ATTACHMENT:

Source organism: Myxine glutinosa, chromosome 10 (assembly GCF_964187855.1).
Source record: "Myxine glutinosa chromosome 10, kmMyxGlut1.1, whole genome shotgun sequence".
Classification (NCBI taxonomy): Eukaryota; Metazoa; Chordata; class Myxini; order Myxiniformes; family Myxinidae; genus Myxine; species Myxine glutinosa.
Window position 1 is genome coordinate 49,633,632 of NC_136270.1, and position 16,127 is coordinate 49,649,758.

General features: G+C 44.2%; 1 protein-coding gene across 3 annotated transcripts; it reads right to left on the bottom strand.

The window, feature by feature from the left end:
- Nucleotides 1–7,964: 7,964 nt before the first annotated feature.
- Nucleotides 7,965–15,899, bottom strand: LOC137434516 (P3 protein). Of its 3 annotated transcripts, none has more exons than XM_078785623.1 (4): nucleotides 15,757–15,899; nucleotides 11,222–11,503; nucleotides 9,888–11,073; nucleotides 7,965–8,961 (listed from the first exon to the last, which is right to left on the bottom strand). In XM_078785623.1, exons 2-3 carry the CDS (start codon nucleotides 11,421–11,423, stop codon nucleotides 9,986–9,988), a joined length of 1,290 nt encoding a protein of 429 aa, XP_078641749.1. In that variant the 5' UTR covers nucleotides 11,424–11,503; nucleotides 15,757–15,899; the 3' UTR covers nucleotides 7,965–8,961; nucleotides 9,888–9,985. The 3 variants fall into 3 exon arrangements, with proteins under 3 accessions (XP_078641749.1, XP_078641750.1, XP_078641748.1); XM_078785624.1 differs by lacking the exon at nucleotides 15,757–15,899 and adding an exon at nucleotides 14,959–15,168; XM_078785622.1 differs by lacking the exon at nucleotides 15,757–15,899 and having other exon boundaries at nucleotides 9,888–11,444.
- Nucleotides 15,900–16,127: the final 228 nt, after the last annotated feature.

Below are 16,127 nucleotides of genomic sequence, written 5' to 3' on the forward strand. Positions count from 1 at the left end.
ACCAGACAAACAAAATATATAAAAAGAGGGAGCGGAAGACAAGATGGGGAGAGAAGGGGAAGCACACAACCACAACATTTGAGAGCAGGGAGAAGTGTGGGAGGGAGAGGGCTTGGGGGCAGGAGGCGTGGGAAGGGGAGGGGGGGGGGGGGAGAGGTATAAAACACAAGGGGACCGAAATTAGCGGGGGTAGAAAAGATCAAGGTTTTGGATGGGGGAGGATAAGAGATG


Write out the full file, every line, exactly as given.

Source organism: Myxine glutinosa, chromosome 10 (assembly GCF_964187855.1).
Source record: "Myxine glutinosa chromosome 10, kmMyxGlut1.1, whole genome shotgun sequence".
Classification (NCBI taxonomy): Eukaryota; Metazoa; Chordata; class Myxini; order Myxiniformes; family Myxinidae; genus Myxine; species Myxine glutinosa.
Window position 1 is genome coordinate 49,633,632 of NC_136270.1, and position 16,127 is coordinate 49,649,758.

General features: G+C 44.2%; 1 protein-coding gene across 3 annotated transcripts; it reads right to left on the bottom strand.

The window, feature by feature from the left end:
- Nucleotides 1–7,964: 7,964 nt before the first annotated feature.
- Nucleotides 7,965–15,899, bottom strand: LOC137434516 (P3 protein). Of its 3 annotated transcripts, none has more exons than XM_078785623.1 (4): nucleotides 15,757–15,899; nucleotides 11,222–11,503; nucleotides 9,888–11,073; nucleotides 7,965–8,961 (listed from the first exon to the last, which is right to left on the bottom strand). In XM_078785623.1, exons 2-3 carry the CDS (start codon nucleotides 11,421–11,423, stop codon nucleotides 9,986–9,988), a joined length of 1,290 nt encoding a protein of 429 aa, XP_078641749.1. In that variant the 5' UTR covers nucleotides 11,424–11,503; nucleotides 15,757–15,899; the 3' UTR covers nucleotides 7,965–8,961; nucleotides 9,888–9,985. The 3 variants fall into 3 exon arrangements, with proteins under 3 accessions (XP_078641749.1, XP_078641750.1, XP_078641748.1); XM_078785624.1 differs by lacking the exon at nucleotides 15,757–15,899 and adding an exon at nucleotides 14,959–15,168; XM_078785622.1 differs by lacking the exon at nucleotides 15,757–15,899 and having other exon boundaries at nucleotides 9,888–11,444.
- Nucleotides 15,900–16,127: the final 228 nt, after the last annotated feature.

Below are 16,127 nucleotides of genomic sequence, written 5' to 3' on the forward strand. Positions count from 1 at the left end.
ACCAGACAAACAAAATATATAAAAAGAGGGAGCGGAAGACAAGATGGGGAGAGAAGGGGAAGCACACAACCACAACATTTGAGAGCAGGGAGAAGTGTGGGAGGGAGAGGGCTTGGGGGCAGGAGGCGTGGGAAGGGGAGGGGGGGGGGGGGAGAGGTATAAAACACAAGGGGACCGAAATTAGCGGGGGTAGAAAAGATCAAGGTTTTGGATGGGGGAGGATAAGAGATG